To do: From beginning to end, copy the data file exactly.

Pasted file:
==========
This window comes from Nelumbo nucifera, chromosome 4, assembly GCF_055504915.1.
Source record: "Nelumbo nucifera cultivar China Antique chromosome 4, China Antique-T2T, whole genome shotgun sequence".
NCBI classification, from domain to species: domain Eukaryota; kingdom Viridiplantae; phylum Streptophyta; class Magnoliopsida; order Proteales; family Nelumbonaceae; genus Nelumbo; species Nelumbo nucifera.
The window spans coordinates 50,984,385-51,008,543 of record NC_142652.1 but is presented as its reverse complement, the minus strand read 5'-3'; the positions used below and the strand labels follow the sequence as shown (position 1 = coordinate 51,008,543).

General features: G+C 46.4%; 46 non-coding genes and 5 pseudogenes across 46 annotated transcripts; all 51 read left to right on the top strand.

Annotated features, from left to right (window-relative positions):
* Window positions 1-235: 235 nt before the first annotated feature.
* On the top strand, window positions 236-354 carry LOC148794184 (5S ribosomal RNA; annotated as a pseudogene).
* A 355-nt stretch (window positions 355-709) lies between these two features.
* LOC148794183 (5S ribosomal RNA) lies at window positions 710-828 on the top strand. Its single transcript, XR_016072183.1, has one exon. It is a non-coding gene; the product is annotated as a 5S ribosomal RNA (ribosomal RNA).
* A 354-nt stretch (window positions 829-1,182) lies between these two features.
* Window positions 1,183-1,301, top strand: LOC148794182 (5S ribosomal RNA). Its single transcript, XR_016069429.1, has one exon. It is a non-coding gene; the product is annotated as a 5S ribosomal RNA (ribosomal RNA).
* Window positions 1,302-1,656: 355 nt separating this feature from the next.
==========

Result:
This window comes from Nelumbo nucifera, chromosome 4, assembly GCF_055504915.1.
Source record: "Nelumbo nucifera cultivar China Antique chromosome 4, China Antique-T2T, whole genome shotgun sequence".
NCBI classification, from domain to species: domain Eukaryota; kingdom Viridiplantae; phylum Streptophyta; class Magnoliopsida; order Proteales; family Nelumbonaceae; genus Nelumbo; species Nelumbo nucifera.
The window spans coordinates 50,984,385-51,008,543 of record NC_142652.1 but is presented as its reverse complement, the minus strand read 5'-3'; the positions used below and the strand labels follow the sequence as shown (position 1 = coordinate 51,008,543).

General features: G+C 46.4%; 46 non-coding genes and 5 pseudogenes across 46 annotated transcripts; all 51 read left to right on the top strand.

Annotated features, from left to right (window-relative positions):
* Window positions 1-235: 235 nt before the first annotated feature.
* On the top strand, window positions 236-354 carry LOC148794184 (5S ribosomal RNA; annotated as a pseudogene).
* A 355-nt stretch (window positions 355-709) lies between these two features.
* LOC148794183 (5S ribosomal RNA) lies at window positions 710-828 on the top strand. Its single transcript, XR_016072183.1, has one exon. It is a non-coding gene; the product is annotated as a 5S ribosomal RNA (ribosomal RNA).
* A 354-nt stretch (window positions 829-1,182) lies between these two features.
* Window positions 1,183-1,301, top strand: LOC148794182 (5S ribosomal RNA). Its single transcript, XR_016069429.1, has one exon. It is a non-coding gene; the product is annotated as a 5S ribosomal RNA (ribosomal RNA).
* Window positions 1,302-1,656: 355 nt separating this feature from the next.